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9. The Grotto of the Betrayal
In accord with the Gospel narratives, pilgrims of the 4th-6th centuries venerated the agony of Jesus and his arrest in two different places. Though the tradition has been somewhat complicated by additions, especially by a new localization of the spot where the Agony took place, the faithful have always kept up the distinction. To be sure, the testimony of pilgrims, which is the basic source of all our information, is not always outstanding for its clarity or precision. They often confine themselves to a few remarks or reminiscences, disregard what we today would consider essential, linger over "miraculous" details or happenings, or give themselves over to pious reflections written down too tardily, sometimes at third hand, all of which makes analysis difficult for us. Nevertheless, while making due exception for certain details and some doubtful texts, we can gather from a reading of these accounts that there was a constant distinction between the "Garden" described in our Chapter II and the Grotto.
The grotto of the betrayal
The grotto of the betrayal
The Literary Sources

As we have seen, the 4th century tradition localized the place of the betrayal to the left of the pathway which linked the city of Jerusalem to the Mount of Olives. While the Bordeaux Pilgrim associates the episode with a rock, visitors of later times speak of a grotto. From a reconstruction of the happenings on the night of the betrayal, we can take it that it was to the grotto where Jesus had previously left the eight apostles that he made his way in company with Peter, James and John. This was just before he went to meet Judas

Whatever actually occurred, pilgrims were accustomed to visit the church of the Assumption, where the Virgin's tomb was to be found, and then repair to the Grotto of the Betrayal before going on to venerate the Agony of Jesus in the Garden. Then they ascended the Mount of Olives.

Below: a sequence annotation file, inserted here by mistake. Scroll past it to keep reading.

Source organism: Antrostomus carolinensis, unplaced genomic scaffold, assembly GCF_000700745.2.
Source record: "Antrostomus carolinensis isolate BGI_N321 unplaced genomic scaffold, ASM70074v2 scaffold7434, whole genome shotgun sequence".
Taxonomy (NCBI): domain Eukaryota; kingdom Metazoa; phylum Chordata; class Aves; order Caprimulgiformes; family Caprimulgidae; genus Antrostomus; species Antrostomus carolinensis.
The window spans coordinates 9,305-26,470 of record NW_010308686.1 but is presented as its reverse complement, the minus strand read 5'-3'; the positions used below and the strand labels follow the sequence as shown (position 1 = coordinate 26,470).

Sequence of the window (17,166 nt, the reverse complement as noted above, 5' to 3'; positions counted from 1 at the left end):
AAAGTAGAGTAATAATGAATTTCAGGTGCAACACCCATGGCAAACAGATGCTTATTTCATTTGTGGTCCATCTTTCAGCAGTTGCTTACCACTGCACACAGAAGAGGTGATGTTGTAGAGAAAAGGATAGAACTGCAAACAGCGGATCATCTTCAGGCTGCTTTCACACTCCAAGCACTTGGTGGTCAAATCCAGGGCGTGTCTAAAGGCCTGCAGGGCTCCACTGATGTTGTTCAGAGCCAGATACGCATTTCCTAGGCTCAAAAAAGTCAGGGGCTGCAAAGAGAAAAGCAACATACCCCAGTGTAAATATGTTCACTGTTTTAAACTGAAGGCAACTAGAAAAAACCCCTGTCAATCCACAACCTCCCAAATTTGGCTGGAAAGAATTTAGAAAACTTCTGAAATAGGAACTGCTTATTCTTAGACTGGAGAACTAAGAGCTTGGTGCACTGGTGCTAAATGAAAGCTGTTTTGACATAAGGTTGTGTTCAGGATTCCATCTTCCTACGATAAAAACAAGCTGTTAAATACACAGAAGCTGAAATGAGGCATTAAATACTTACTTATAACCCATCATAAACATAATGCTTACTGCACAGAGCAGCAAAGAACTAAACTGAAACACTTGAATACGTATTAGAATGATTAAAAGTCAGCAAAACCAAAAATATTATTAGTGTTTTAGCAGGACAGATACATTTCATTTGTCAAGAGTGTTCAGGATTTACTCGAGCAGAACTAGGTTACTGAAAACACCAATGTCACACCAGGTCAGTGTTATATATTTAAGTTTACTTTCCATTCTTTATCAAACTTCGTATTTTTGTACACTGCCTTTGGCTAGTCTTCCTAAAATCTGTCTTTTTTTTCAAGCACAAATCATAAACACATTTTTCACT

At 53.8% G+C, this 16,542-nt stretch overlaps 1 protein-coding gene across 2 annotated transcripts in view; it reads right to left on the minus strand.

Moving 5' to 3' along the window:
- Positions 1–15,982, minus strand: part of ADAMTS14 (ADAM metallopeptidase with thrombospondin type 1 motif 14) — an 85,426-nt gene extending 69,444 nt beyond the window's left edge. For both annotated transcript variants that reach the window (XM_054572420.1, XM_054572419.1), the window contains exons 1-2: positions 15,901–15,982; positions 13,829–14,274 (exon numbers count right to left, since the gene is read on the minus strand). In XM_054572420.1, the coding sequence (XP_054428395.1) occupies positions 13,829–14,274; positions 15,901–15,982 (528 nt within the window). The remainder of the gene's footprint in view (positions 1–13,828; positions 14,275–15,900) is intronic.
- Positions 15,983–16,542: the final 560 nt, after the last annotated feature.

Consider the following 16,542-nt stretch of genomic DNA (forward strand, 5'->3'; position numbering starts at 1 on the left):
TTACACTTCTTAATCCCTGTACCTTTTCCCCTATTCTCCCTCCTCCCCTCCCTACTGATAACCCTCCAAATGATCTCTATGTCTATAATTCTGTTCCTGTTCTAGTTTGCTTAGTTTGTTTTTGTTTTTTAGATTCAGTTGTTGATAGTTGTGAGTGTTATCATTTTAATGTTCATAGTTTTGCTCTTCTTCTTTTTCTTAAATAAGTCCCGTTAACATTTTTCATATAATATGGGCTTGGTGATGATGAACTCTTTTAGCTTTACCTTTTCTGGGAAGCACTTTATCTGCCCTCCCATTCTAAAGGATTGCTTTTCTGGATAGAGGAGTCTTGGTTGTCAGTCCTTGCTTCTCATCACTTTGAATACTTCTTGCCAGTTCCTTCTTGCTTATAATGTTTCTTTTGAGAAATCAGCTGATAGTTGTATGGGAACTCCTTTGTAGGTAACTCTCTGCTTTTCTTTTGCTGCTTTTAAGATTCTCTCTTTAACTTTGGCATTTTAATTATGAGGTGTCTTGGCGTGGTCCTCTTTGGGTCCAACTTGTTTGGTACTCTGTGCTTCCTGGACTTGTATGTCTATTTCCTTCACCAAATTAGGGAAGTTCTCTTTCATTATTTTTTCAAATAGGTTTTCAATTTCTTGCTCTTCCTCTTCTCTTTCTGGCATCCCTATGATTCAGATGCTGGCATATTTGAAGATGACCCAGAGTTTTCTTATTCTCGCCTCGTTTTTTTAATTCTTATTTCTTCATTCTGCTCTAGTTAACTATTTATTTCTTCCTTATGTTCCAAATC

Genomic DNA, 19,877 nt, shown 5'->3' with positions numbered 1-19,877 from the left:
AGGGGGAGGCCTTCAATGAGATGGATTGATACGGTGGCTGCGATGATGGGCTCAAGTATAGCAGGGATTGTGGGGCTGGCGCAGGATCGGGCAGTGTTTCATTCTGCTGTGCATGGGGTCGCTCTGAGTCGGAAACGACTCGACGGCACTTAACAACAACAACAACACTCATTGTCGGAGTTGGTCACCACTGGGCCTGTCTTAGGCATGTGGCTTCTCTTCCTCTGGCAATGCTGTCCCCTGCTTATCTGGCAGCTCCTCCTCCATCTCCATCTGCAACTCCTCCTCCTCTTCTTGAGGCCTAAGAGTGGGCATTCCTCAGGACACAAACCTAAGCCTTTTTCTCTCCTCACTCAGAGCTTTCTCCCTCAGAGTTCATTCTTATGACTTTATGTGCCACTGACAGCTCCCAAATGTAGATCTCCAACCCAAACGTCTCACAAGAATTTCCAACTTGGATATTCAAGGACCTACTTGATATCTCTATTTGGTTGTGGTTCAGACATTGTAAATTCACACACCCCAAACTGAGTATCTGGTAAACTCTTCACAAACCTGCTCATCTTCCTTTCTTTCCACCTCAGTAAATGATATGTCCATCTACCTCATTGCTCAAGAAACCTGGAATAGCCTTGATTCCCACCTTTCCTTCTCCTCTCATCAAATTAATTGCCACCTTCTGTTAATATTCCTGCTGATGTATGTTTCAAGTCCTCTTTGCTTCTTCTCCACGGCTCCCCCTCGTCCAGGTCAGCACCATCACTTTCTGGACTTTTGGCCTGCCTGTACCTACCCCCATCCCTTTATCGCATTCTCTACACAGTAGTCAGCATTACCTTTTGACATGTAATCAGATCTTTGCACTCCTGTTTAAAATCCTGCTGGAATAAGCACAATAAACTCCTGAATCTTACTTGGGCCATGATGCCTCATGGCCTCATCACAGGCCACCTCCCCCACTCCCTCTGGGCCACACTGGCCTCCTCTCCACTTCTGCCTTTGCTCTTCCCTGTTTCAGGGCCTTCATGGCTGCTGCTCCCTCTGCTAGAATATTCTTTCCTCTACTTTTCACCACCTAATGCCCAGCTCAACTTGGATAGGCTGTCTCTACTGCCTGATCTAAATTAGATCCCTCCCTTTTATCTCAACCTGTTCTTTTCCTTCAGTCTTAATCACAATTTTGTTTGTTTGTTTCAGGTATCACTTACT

These localizations held until the 14th century. Then there occurred a reversal, at least in so far as Western pilgrims were concerned. This obtained right up till the time when the ancient churches of the Agony were excavated and it resulted in the grotto being given the wrong name, "Grotto of the Agony."

The first document to situate the Agony in this grotto is the report by the German Dominican, Wilhelm von Boldensele (1333). After a period of [differences and uncertainties, when pilgrims even made a distinction between Jesus' third prayer and the first two, Western Christians in the 16th century ended by identifying the grotto with the place of the three prayers.

Following this location, the betrayal by Judas and the arrest of Jesus were sited near the "Rock of the Apostles," while the spot where the eight apostles sheltered was fixed lower down the valley.

Seeing that Eastern Christians have always held to the primitive tradition regarding the place of the Agony, we may well ask why the reversal in question ever took place. It is possible that a text painted on a wall of the grotto (and which we shall discuss again later) was the reason for the change in the minds of pilgrims. It is also possible that the destruction of the church of Saint Saviour led the faithful, with their devotion to the Agony, to choose another locality for a place of worship.